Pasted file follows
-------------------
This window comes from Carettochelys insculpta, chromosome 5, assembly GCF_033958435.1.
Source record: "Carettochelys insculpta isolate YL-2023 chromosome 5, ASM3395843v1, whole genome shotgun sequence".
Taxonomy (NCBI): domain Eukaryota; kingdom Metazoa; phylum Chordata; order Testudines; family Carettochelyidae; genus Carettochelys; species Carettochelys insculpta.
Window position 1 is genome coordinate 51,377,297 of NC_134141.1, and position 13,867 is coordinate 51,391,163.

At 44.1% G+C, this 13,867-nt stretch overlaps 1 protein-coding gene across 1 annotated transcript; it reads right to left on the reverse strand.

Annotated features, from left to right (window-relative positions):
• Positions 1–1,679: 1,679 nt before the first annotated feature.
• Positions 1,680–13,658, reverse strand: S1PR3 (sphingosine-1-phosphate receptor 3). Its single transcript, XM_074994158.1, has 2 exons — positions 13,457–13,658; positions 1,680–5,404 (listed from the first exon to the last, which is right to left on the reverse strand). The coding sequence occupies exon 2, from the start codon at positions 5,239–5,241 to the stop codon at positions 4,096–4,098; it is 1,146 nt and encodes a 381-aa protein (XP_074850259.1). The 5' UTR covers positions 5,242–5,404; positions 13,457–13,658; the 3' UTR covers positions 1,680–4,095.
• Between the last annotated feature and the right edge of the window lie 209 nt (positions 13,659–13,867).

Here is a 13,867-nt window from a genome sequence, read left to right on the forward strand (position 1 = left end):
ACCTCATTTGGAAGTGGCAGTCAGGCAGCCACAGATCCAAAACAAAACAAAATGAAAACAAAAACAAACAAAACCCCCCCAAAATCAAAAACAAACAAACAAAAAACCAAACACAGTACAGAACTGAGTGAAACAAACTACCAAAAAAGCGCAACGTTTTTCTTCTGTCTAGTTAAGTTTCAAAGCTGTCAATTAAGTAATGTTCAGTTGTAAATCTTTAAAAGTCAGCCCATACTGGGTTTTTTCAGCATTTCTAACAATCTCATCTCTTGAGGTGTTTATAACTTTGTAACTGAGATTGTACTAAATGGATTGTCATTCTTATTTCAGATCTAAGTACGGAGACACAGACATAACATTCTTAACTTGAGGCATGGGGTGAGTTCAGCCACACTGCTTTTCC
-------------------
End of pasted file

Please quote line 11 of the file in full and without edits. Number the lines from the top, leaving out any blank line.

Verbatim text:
ACCTCATTTGGAAGTGGCAGTCAGGCAGCCACAGATCCAAAACAAAACAAAATGAAAACAAAAACAAACAAAACCCCCCCAAAATCAAAAACAAACAAACAAAAAACCAAACACAGTACAGAACTGAGTGAAACAAACTACCAAAAAAGCGCAACGTTTTTCTTCTGTCTAGTTAAGTTTCAAAGCTGTCAATTAAGTAATGTTCAGTTGTAAATCTTTAAAAGTCAGCCCATACTGGGTTTTTTCAGCATTTCTAACAATCTCATCTCTTGAGGTGTTTATAACTTTGTAACTGAGATTGTACTAAATGGATTGTCATTCTTATTTCAGATCTAAGTACGGAGACACAGACATAACATTCTTAACTTGAGGCATGGGGTGAGTTCAGCCACACTGCTTTTCC